Old Man

New Hampshire native River Clegg eulogizes one of the most enduring and beloved symbols of the Granite State.

This article originally appeared in our September 2015 print edition. 

When I moved away from New Hampshire and began regularly interacting with people from less granite-based parts of the world, I suddenly became responsible for knowing and saying things about what makes my home state unique. New Hampshire’s motto, for example, is “Live Free or Die.” Also, New Hampshire doesn’t require seat belts or motorcycle helmets for anyone over 18. There’s a running statewide joke there that you’ve probably already put together.

We have a reputation for being politically libertarian. Our legislature passed marriage equality in 2010, and the GOP’s Ron Paul strain does seem particularly visible here. Visitors can find, on our approximately four inches of coastline, a neat boardwalk and some killer saltwater taffy. Hunting is popular but not mandatory.

More New Hampshire things: stone walls, foliage, conspicuously affordable liquor, hiking, maple syrup that is indisputably better than, and presumably different from, Vermont’s, the nation’s first presidential primary, snowmobiles.

But New Hampshire’s most enduring symbol is arguably something that’s no longer around. The Old Man of the Mountain was the name given to a granite outcropping in the White Mountains that looked uncannily like a man’s face in profile when viewed from the right angle. It was 1,200 feet off the ground and 40 feet tall, but in 2003—like so many of us who live into our thousands—the Old Man collapsed.*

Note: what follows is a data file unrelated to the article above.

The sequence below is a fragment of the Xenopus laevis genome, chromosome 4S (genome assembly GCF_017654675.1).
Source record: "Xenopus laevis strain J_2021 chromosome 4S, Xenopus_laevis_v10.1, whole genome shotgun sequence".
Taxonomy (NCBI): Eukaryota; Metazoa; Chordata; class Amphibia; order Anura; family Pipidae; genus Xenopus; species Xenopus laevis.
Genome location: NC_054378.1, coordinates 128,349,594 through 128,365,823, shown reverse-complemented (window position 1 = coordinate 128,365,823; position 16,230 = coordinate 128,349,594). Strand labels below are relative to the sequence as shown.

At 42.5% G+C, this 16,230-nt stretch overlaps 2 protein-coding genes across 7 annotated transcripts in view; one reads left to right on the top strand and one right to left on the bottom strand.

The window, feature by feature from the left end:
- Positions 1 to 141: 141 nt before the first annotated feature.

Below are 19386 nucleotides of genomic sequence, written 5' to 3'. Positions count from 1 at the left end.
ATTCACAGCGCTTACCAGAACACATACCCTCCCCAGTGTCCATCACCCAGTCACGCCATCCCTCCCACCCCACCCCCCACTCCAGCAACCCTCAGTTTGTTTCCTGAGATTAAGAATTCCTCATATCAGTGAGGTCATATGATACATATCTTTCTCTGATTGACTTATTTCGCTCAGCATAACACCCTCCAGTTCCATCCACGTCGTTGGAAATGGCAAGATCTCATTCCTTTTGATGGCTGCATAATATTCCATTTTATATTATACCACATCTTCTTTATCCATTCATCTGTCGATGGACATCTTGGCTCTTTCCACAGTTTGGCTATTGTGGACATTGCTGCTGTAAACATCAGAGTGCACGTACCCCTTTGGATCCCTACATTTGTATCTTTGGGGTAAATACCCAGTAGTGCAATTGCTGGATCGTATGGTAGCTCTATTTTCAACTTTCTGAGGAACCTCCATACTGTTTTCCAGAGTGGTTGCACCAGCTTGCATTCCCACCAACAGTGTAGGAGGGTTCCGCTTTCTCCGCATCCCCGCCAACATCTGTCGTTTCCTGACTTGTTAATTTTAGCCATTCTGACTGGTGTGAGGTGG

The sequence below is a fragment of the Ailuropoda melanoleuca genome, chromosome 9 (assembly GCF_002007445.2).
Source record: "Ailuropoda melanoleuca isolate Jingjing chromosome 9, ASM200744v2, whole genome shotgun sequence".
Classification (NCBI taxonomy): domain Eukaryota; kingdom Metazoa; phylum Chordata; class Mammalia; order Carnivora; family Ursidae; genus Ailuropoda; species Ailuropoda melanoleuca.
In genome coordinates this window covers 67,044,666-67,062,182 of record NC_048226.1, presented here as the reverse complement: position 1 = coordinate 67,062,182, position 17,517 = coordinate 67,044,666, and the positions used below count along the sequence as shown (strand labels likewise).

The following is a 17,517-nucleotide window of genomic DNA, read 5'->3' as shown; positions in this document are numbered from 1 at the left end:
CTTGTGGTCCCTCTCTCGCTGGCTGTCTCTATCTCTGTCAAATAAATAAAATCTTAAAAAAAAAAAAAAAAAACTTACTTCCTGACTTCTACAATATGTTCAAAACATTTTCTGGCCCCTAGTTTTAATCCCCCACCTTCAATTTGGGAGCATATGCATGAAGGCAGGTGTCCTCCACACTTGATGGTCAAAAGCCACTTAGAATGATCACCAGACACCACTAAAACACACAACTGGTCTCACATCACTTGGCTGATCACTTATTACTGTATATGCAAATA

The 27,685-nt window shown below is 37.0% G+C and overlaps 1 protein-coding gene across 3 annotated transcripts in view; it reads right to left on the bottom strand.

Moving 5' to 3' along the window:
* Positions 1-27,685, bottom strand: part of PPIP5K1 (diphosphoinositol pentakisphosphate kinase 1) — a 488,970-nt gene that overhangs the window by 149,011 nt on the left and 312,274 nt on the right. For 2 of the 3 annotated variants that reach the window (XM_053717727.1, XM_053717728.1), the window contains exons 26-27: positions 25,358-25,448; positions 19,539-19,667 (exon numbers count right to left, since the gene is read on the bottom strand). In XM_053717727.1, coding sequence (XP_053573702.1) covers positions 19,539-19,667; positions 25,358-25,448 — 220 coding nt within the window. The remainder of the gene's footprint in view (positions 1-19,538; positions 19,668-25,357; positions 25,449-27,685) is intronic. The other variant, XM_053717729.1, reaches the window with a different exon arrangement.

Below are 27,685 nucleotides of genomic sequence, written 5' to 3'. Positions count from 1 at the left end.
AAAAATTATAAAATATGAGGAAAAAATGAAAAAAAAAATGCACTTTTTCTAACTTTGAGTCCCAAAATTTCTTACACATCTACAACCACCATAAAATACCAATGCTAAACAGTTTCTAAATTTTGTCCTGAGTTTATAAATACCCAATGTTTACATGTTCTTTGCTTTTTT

The Old Man was proud and handsome, with a strong jawline, full head of hair, prominent nose, masculine brow, and enormous Adam’s apple. His stare was steady and his lips were barely open, as though calmly advising a traveling huckster to get off his property. If the Old Man had possessed hands, they would have been calloused and thick.

The Old Man would have owned one suit and worn it only to weddings and funerals; the Old Man would have voted for Eisenhower.

The Old Man would have known all the different knots and been good at tying them. If Johnny Cash had met the Old Man, they would have been friends.

The Old Man would have owned a gun but wouldn’t have been a wingnut about it.

The Old Man would have eaten bacon and eggs in the morning. Sometimes oatmeal. Had things gone differently and the Old Man had children, and then one of them decided to move to the city and join a band and get a lot of weird tattoos, the Old Man would have been fine with that.

Now, just over 12 years since his passing, likenesses of the Old Man still grace New Hampshire’s state quarters, highway signs, and license plates, not unlike a Revolutionary War hero or noteworthy bird.

What has the Granite State lost? The Old Man was quiet and tough—he was a natural totem whose stoic presence seemed more than coincidental in a state that prides itself on independence and grit. He stayed in one place his whole life; he wouldn’t have moved if you’d paid him to. Honesty, simplicity, a full understanding of how to split and stack firewood—he represented these things for me. Now that he’s gone, it’s as though we’ve lost a vital receptacle. We have nowhere else to put what went in it.

Still, I’m glad he’s not around to hear me say that. “I’m just some rocks,” he’d say. “Christ.”


*In 2004, The Simpsons lampooned the Old Man’s crumbling in the episode “Fraudcast News.” This was big doings.

Top photo by Jeffrey Joseph | Courtesy Creative Commons
John ArvanitisOld Man